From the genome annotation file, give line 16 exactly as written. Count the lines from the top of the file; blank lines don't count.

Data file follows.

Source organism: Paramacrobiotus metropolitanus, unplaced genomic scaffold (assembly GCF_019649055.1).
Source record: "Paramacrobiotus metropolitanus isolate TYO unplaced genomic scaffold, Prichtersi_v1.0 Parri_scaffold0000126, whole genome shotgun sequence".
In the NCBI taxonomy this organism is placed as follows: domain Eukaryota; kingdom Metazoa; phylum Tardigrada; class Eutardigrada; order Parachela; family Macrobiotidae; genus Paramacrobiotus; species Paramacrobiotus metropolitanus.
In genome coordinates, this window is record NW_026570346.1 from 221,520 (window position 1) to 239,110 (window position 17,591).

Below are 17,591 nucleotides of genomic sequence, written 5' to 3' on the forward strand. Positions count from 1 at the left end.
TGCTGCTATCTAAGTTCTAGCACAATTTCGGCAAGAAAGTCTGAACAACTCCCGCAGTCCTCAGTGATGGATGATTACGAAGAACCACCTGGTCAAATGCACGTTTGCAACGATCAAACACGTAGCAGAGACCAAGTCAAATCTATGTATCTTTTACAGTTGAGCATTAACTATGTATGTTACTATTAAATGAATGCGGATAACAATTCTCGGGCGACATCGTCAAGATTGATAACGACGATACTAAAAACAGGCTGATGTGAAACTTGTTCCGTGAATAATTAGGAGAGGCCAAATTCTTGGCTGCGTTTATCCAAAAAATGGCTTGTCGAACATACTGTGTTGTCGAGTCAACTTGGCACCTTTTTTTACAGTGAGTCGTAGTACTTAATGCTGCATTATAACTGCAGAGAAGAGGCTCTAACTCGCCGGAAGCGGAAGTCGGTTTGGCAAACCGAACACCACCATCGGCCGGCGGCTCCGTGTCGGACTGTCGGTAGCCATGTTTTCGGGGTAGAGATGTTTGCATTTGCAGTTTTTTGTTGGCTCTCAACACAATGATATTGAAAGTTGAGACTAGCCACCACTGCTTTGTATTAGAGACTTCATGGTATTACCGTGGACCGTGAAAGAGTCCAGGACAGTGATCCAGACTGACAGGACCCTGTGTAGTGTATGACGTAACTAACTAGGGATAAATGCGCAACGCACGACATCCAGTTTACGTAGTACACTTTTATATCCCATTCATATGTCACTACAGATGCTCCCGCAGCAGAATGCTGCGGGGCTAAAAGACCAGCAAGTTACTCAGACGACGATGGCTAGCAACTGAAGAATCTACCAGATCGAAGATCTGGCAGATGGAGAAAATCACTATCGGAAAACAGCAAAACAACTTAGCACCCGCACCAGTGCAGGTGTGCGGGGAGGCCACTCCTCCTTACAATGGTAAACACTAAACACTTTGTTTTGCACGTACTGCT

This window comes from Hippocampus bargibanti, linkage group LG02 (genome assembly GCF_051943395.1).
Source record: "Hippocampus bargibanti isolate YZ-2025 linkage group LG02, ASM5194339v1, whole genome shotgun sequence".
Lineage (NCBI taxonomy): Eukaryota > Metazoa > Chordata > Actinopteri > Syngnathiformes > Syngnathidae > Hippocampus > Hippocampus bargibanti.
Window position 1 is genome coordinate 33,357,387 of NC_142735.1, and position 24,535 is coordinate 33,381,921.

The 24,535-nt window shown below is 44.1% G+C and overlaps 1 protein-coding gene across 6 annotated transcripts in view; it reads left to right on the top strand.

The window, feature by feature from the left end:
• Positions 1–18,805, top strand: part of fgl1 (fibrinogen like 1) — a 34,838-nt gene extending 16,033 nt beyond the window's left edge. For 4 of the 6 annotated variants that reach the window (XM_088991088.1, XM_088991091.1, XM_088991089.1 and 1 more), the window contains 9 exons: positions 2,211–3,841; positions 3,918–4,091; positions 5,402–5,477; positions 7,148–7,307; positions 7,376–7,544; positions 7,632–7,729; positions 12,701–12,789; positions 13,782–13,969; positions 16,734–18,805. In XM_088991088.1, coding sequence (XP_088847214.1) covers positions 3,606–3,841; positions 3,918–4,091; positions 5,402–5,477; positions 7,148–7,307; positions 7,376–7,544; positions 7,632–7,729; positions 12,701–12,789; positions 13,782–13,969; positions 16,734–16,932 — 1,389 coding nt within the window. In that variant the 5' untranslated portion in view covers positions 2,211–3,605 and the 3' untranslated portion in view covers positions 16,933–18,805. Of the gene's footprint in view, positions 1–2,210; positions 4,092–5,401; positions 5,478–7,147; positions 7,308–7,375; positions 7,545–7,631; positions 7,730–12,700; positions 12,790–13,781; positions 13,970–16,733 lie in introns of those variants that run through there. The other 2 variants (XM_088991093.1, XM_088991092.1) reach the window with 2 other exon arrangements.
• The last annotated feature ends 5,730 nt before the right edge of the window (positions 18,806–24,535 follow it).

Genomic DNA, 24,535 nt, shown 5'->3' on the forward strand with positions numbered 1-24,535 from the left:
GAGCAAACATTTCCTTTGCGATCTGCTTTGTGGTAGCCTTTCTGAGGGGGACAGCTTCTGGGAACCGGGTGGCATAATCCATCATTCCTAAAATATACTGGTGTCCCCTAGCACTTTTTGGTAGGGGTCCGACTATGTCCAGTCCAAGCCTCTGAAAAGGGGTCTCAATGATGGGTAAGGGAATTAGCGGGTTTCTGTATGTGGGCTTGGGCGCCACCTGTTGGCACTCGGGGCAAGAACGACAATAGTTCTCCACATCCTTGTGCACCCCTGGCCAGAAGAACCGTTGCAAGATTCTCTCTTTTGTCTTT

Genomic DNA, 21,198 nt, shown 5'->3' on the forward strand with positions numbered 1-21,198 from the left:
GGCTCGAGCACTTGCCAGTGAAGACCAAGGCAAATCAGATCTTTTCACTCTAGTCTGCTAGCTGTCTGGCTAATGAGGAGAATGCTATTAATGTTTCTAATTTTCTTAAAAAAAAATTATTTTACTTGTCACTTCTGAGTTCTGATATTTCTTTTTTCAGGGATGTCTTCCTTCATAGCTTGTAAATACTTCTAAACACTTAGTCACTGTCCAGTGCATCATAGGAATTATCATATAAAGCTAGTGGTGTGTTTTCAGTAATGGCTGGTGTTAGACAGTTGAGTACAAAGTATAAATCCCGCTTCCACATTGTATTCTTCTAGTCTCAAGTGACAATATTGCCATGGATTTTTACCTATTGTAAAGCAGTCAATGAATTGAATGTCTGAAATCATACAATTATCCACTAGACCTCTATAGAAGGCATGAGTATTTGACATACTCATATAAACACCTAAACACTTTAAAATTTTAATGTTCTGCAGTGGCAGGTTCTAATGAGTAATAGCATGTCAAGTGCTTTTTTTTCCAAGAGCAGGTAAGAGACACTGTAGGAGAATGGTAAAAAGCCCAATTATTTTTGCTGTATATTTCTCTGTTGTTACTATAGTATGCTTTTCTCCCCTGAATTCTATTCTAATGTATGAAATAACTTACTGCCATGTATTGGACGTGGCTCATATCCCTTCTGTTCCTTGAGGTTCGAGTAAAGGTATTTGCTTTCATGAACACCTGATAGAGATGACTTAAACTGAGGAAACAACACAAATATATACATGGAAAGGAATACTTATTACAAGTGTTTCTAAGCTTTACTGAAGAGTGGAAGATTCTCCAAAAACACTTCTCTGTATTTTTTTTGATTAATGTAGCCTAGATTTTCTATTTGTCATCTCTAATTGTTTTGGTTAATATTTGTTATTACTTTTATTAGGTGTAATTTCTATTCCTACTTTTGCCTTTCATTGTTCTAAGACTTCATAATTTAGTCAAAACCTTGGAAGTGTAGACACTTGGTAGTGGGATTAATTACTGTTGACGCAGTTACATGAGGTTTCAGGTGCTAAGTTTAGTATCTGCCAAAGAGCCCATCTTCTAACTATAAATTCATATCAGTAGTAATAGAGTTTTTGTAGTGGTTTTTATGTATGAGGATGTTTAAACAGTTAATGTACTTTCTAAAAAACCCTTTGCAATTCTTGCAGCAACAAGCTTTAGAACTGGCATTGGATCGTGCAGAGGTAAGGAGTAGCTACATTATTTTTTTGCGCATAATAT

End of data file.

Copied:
GAGCAAACATTTCCTTTGCGATCTGCTTTGTGGTAGCCTTTCTGAGGGGGACAGCTTCTGGGAACCGGGTGGCATAATCCATCATTCCTAAAATATACTGGTGTCCCCTAGCACTTTTTGGTAGGGGTCCGACTATGTCCAGTCCAAGCCTCTGAAAAGGGGTCTCAATGATGGGTAAGGGAATTAGCGGGTTTCTGTATGTGGGCTTGGGCGCCACCTGTTGGCACTCGGGGCAAGAACGACAATAGTTCTCCACATCCTTGTGCACCCCTGGCCAGAAGAACCGTTGCAAGATTCTCTCTTTTGTCTTT